From the “hogwash” incident, the Chinese government should take stock. It must move swiftly to regulate Cafos, particularly the smaller holdings that have grown haphazardly and without sufficient checks. The farmers involved in this incident made the unwise decision to dump the carcasses rather than burn them (which is more expensive), but why hadn’t the local government stopped similar behaviour before? At least the hogs weren’t sold. In October, a court in Jiaxing heard a case in which 77,000 tonnes of dead pigs had been illegally processed and sold as meat to locals. The defendants made 8.6m yuan (£900,000) from the deals.

 

Chinese friends and acquaintances are initially bemused by my vegetarianism. Despite the country’s rich Buddhist tradition, they think it’s a quaint, foreign quirk. Something hardwired into the nation’s psyche is the association of meat with progress. I find it difficult to explain to people who had one of the world’s deadliest famines in living memory that I think people today eat too much meat for the good of the planet and themselves. When I was a child, I ate it every day.

CHINA: With 6,000 Dead Pigs in River, Troubling Questions on Food Safety

Pigriver

BEIJING — Pork buns and tap water may be off the menu in Shanghai, China’s biggest city with more than 23 million people, after thousands of dead pigs were found floating in the Huangpu River, which flows through the city, and in upstream tributaries. About 6,000 animals have been fished out so far in an operation that began last Friday, according to the Shanghai authorities, with more still surfacing, though at a slower pace. From International Herald Tribune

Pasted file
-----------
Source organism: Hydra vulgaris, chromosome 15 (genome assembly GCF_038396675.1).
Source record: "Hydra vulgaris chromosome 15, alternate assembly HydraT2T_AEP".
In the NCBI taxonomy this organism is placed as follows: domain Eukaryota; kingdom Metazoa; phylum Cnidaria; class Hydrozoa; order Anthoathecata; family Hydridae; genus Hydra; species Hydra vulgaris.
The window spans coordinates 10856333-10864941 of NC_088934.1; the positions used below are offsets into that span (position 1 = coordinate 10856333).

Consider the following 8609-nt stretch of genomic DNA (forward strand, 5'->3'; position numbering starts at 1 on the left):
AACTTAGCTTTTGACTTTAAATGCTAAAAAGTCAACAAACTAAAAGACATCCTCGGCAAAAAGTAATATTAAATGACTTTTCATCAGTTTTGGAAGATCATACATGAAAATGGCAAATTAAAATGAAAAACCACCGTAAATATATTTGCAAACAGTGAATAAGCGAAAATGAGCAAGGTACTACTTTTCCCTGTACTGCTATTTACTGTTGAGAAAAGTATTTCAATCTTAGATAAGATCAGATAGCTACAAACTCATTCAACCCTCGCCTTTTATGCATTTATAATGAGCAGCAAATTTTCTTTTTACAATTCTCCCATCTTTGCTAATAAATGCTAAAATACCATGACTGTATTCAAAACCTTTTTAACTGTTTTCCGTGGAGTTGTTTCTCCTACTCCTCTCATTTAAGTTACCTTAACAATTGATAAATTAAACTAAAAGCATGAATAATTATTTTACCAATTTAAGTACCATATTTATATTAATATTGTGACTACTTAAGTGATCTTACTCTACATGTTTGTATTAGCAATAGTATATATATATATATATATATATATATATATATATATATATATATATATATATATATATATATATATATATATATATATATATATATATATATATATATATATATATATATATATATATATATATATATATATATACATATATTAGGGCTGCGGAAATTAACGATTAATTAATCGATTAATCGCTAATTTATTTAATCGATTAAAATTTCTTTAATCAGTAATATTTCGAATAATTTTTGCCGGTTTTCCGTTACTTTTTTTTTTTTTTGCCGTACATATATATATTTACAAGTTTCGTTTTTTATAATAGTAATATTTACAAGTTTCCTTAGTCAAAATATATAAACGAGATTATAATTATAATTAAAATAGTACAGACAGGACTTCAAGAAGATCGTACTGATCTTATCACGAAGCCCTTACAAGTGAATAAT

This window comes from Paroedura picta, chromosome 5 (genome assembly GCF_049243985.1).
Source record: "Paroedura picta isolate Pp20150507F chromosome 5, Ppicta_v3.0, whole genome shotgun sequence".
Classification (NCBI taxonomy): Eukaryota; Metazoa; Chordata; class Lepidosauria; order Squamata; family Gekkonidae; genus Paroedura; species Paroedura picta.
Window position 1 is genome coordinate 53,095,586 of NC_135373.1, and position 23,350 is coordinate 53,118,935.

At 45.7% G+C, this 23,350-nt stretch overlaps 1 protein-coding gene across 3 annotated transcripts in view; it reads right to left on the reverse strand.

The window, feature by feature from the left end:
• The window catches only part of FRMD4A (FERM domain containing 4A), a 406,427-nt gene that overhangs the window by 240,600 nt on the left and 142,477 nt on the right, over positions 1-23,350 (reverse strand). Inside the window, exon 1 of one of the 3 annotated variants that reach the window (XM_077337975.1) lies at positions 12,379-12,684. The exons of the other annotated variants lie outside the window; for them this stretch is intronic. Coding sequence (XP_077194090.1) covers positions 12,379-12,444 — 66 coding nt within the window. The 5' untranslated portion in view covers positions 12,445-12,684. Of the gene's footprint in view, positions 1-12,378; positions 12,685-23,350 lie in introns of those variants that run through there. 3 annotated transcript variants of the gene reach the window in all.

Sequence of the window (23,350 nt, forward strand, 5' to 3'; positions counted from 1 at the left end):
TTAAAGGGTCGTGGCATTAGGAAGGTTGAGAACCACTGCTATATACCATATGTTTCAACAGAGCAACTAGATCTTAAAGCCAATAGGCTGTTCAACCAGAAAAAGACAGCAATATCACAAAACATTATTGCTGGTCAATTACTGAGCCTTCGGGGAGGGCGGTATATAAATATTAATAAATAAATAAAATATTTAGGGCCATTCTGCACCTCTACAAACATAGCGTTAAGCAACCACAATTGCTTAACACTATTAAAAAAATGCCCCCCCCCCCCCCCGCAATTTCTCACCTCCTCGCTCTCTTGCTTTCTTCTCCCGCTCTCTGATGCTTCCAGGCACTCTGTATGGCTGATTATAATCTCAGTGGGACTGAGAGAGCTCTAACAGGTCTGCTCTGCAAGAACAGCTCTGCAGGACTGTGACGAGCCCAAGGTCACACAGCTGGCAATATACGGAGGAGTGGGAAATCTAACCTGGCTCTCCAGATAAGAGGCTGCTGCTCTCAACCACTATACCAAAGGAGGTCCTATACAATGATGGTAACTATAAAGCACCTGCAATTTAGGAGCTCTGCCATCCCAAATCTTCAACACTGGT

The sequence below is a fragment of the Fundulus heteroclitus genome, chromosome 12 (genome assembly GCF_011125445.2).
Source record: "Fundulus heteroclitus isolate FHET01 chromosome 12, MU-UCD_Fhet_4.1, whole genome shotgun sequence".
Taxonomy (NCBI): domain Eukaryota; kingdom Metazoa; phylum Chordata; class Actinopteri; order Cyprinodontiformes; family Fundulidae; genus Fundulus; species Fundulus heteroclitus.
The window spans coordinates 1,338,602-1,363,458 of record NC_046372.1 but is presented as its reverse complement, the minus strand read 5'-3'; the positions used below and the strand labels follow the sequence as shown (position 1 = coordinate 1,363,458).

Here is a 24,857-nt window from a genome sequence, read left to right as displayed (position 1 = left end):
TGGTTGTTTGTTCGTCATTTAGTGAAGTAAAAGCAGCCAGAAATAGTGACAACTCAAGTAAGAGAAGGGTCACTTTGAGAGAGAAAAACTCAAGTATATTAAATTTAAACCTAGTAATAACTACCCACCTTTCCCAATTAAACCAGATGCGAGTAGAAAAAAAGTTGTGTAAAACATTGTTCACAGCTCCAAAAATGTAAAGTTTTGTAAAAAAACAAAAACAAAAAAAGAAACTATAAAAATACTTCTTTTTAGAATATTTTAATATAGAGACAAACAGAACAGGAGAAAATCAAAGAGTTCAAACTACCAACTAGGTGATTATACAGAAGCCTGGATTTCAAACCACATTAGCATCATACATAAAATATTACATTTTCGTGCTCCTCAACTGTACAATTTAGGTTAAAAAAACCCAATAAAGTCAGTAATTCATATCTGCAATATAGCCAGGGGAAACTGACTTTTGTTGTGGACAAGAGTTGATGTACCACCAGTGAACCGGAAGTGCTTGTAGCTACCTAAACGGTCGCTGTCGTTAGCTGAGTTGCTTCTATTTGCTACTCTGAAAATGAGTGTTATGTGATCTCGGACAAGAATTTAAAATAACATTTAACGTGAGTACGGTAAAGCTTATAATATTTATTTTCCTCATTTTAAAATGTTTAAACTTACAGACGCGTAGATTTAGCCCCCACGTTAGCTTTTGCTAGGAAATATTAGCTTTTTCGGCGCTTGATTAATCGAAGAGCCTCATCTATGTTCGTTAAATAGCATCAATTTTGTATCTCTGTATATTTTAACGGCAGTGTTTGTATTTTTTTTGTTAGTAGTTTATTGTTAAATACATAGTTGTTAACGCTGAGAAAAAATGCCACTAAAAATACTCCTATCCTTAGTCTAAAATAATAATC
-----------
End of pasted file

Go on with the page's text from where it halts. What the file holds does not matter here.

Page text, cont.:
The questions around the pig die-off — what caused it, why the animals were thrown into the river and by whom — are deeply disturbing Shanghai residents as well as others in China, and the Ministry of Agriculture has announced an investigation. City water authorities say the drinking water sourced in the Huangpu is safe, though one water sample showed traces of porcine circovirus, Xinhua, the state news agency reported, adding it can spread among pigs but not humans.

China is regularly plagued by food safety and environmental scandals, but even so, the appearance of thousands of large, decomposing pigs in the river that feeds the country’s most sophisticated metropolis stands out.

There’s the question of why the pigs have ended up in the river. A report by the Oriental Morning Post, from Jiaxing city upstream in Zhejiang province, suggested there are apparently high death rates in the pig industry there; between 60 and 100 pigs die daily in Zhulin village alone, the dfdaily.com reported, in an article carried by the People’s Daily Web site. It wasn’t clear why.

Dead pigs are put into a pit in Zhulin village near Jiaxing in Zhejiang province. Workers removing the dead animals, left by breeders on roadsides, said they are carrying away more than 200 pigs a day.China/ReutersDead pigs are put into a pit in Zhulin village near Jiaxing in Zhejiang province. Workers removing the dead animals, left by breeders on roadsides, said they are carrying away more than 200 pigs a day.